However, Ghana's Foreign Minister, Nana Addo Dankwa Akufo Addo, said he believed MODEL would eventually show up at Akuse, a small town 80km north of Accra. "Don't put too much to it if MODEL is not here today. This is just the opening," he told IRIN. "If they are not here today, I'm very confident that they will surely make it later. We are working on that."

Some key players in the peace talks described MODEL's absence as a real setback.

Liberian Foreign Minister Monie Captan told IRIN: "Any intransigence on the part of anyone to attend these talks should encourage the international community to take a decisive action against that organisation."

The leader of the opposition Liberian Unity Party, Ellen Johnson-Sirleaf, described MODEL's absence as most disappointing. "The ceasefire is the first on the agenda. We have to appeal to them to reconsider their position and join us in Ghana," she told IRIN.

James Victor Gbeho, former Ghanaian foreign minister who was actively involved in brokering peace among the various warring Liberian factions in 1997, expressed some optimism that MODEL would eventually join the talks, which are expected to last about two weeks.

"I am sure President John Kufuor and his team are seriously working to bring them in later. I will advise that they be brought into the negotiations so that the end result of the peace talks will have the support of every stakeholder," Gbeho told IRIN.

Diplomats and relief workers say LURD is backed by Guinea, whereas MODEL is strongly supported by Cote d'Ivoire.

The talks opened at a high profile ceremony in Accra attended by several African presidents, including Olusegun Obasanjo of Nigeria and Thabo Mbeki of South Africa.

It went ahead despite an announcement by the UN-backed Special Court in Sierra Leone, that it had indicted Taylor for war crimes because of his support for rebels that devastated Sierra Leone in a 10-year civil war.

The court said on Wednesday morning it had sent a warrant to the Ghanaian authorities for Taylor's arrest. However, the Ghanaian authorities said they had not seen the warrant and allowed the Liberian president to fly home a few hours later.

In a surprise move, Taylor said on Wednesday that he was prepared to step down if necessary to secure peace. "I will remove myself from whatever process that continues to perpetuate conflict in Liberia. If it would bring peace, I will remove myself as President," he told the opening session of the peace talks."Let a process be put in place that will ensure a smooth transition from war to peace...The presidency is not important to me."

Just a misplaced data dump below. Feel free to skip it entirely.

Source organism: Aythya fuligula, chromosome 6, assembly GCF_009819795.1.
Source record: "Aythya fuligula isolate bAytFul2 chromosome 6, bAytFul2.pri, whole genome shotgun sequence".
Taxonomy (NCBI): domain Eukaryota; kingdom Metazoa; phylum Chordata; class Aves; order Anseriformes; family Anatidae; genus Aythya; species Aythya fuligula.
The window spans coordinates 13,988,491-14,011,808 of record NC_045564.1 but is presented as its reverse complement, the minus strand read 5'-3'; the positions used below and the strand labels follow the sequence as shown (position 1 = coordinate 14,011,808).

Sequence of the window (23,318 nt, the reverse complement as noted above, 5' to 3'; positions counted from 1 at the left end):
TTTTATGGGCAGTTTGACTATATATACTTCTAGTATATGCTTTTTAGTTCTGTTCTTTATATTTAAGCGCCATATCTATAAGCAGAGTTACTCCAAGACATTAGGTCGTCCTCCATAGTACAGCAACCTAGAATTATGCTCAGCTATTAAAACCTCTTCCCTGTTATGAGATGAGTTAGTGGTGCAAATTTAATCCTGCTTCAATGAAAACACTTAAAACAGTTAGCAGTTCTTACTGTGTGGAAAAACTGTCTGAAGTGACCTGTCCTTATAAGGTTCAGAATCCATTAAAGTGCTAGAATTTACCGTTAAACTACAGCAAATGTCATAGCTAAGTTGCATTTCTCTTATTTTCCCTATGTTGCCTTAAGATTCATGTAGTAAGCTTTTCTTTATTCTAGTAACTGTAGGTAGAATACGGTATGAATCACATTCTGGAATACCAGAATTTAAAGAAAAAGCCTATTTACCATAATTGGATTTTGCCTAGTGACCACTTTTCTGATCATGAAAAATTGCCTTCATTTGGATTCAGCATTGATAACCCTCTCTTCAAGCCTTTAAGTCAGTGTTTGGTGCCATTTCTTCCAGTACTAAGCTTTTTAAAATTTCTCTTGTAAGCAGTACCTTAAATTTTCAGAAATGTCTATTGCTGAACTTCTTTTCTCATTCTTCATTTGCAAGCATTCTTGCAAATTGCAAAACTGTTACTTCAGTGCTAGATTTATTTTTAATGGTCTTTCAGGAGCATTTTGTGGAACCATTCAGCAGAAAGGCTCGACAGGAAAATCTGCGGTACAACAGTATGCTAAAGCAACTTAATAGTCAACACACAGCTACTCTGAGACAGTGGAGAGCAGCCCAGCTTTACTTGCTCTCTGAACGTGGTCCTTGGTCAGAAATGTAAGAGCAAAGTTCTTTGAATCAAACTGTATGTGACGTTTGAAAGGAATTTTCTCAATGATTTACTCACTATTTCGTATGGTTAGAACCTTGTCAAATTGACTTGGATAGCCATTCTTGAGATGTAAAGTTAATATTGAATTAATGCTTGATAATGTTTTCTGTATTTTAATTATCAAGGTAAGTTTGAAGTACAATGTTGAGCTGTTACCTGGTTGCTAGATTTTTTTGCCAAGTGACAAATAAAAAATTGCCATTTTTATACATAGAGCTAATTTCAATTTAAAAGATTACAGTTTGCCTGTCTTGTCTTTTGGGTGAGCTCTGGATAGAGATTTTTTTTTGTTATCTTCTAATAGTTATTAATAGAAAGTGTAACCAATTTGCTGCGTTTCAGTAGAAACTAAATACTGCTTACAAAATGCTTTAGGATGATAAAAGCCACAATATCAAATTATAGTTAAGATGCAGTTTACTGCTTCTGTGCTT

LURD Spokesperson, Kabineh Ja'neh told IRIN his group would make a formal statement later on Thursday at Akosombo. "I am happy to be in Ghana," he said.

UN Secretary-General Kofi Annan has called a ceasefire to enable the talks to proceed. His Special Representative to Liberia, Abou Moussa, said: "As a first step forward, all parties need to agree on a cease-fire and an end to violence. Liberian Leaders must demonstrate a genuine and concrete readiness to restore peace and stability to their country. The single most burning issue is the need for a binding ceasefire to stop the bloodshed and facilitate a peaceful resolution of the conflict."

While Liberian government officials and rebel representatives discussed a ceasefire and a political settlement in Akuse, the representatives of Liberian political parties and civic organisations gathered 20 km away in Akosombo, to draw up an agenda for political reform. Their discussions were expected to focus on presidential elections, due on October 14.

Meanwhile Liberian women continued a series of demonstrations in Accra, to draw attention to the plight of women and refugees affected by the civil war. On Wednesday, representatives of the 50,000 Liberian refugees living in Ghana demonstrated in front of Taylor's hotel.

Leymah Gbowee, the Ghana country coordinator of the Liberia Chapter of the Women's Peace Building Network, told IRIN: "The message we are sending across is that we are tired of war, we are tired of running, we are tired of hunger and we are tired of a few persons who are determining the nature of our destiny."

Gbowee said the absence of MODEL in Ghana should not obstruct the talks. "All we can hope for is that the international community will play a more forceful role in ensuring that lasting peace comes back to Liberia, whether or not MODEL is here for the talks," she said.

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Other data on Ghana / Autres données sur le Ghana